Throughout my life, I’ve carried the heavy emotional burden of weighing my abilities and accomplishments against those of my siblings. The relentless comparison produced a toxic web of jealousy and envy that made me constantly question my value and worth. I knew something had to change. That’s why, after some thoughtful consideration, I’ve decided to break free from this trap by becoming inarguably more successful than both of them.
After years of self-inflicted mental anguish, I began to examine the root causes of my destructive thought patterns and realized what I needed to do: dominate them in every aspect of life until they feel like the collective black sheep they always knew they were. And it turns out, I was right! Turns out, conventional success is a powerful antidote to the anxiety of unfavorably comparing yourself to others.
For example: Last year, my younger brother returned from a 10-day meditation retreat and reported a transformative, mind-expanding experience. Envious of both his growth and his very even tan, I resolved to become better, stronger, and faster at meditating than he was. And I did. One 30-day silent retreat later, I realized that jealousy is a complex and largely useless emotion, but it also serves as an unparalleled source of competition-driven personal growth.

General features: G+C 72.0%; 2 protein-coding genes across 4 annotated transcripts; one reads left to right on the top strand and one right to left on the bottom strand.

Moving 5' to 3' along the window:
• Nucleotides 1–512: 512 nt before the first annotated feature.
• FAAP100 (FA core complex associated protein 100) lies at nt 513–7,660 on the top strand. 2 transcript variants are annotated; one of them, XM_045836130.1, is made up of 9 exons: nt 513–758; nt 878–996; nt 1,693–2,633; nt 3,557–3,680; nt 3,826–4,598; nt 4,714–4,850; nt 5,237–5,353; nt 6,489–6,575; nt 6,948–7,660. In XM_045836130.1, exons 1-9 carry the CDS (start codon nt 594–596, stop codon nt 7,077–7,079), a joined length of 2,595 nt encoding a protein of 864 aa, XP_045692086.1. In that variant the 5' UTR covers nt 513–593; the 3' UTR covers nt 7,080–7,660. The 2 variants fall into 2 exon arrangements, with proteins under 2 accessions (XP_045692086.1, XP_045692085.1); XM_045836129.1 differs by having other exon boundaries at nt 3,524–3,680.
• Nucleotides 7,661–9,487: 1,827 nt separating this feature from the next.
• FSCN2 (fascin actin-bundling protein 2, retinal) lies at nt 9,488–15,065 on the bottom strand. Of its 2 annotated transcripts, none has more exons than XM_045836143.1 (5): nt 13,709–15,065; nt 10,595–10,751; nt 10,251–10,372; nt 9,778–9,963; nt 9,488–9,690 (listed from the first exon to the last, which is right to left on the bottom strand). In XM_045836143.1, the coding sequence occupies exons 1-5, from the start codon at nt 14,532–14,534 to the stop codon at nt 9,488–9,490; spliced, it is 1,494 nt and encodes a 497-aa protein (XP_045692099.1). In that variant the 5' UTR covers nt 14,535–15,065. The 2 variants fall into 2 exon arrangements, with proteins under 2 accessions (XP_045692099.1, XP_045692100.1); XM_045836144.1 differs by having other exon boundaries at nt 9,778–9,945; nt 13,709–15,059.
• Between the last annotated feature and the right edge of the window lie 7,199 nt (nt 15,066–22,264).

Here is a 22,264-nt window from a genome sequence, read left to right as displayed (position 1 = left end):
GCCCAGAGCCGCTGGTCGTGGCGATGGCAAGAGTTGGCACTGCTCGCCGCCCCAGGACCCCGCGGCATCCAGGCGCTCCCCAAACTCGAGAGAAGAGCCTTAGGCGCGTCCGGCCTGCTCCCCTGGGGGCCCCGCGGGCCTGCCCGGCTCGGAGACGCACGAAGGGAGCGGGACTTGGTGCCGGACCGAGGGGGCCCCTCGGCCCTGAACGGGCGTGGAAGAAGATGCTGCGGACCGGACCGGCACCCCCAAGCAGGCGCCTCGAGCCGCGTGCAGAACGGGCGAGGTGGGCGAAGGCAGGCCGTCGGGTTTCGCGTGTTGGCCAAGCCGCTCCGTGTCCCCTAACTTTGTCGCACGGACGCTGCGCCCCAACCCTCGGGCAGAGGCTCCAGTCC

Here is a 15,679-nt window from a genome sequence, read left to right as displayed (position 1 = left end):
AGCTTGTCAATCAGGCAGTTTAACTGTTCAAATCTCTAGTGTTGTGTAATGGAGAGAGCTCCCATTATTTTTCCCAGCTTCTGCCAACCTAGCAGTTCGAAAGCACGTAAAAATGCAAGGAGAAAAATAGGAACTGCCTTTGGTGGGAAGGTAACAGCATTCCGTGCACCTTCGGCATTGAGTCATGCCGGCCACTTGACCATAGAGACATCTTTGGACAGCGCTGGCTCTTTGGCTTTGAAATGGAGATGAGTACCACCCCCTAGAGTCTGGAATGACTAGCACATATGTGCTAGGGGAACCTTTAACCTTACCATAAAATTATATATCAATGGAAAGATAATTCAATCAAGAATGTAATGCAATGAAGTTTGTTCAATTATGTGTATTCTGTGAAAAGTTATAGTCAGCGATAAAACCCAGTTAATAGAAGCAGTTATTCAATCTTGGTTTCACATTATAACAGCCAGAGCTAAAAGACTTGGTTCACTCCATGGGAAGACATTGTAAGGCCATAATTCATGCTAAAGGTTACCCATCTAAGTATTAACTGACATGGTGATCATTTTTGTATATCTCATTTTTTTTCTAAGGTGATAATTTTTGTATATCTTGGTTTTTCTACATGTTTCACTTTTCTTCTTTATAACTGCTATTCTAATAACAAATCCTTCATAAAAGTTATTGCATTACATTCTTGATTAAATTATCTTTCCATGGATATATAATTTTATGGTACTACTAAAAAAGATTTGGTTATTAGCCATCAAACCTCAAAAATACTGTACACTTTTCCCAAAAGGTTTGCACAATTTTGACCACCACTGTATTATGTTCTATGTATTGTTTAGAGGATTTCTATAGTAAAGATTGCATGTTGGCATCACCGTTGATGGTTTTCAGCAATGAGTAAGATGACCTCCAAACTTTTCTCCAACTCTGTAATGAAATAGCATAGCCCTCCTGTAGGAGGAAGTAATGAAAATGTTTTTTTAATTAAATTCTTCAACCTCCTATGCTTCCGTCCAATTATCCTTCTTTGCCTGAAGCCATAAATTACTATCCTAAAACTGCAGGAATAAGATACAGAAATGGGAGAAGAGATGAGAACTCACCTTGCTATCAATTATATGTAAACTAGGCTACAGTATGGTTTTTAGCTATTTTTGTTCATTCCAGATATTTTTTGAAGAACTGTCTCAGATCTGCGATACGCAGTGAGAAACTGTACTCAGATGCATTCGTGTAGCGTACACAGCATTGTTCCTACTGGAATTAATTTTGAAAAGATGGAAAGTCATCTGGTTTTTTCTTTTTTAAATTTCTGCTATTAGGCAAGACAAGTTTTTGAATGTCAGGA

I can still remember how painful it was for me when my older sister, Megan, was chosen to be the valedictorian of her graduating class. “Will I ever be able to achieve as much as her?” my teenage self asked. The answer, I now know, is yes, as I have since mustered the fortitude to convert that toxic envy into pure, unadulterated drive. And now I have 3 advanced degrees, a flourishing consulting practice, a fulfilling creative life, and a husband who is just slightly less successful than myself.
Now that I’ve transcended the torturous confines of jealousy, I feel much healthier and more capable of emotional regulation. For those dealing with the agonizing emotional trap of sibling comparison, break free simply by converting your self-criticism into a rapid thirst for success! Only once you are unambiguously more prosperous than everyone in your immediate family will you really be able to truly appreciate them for who they are.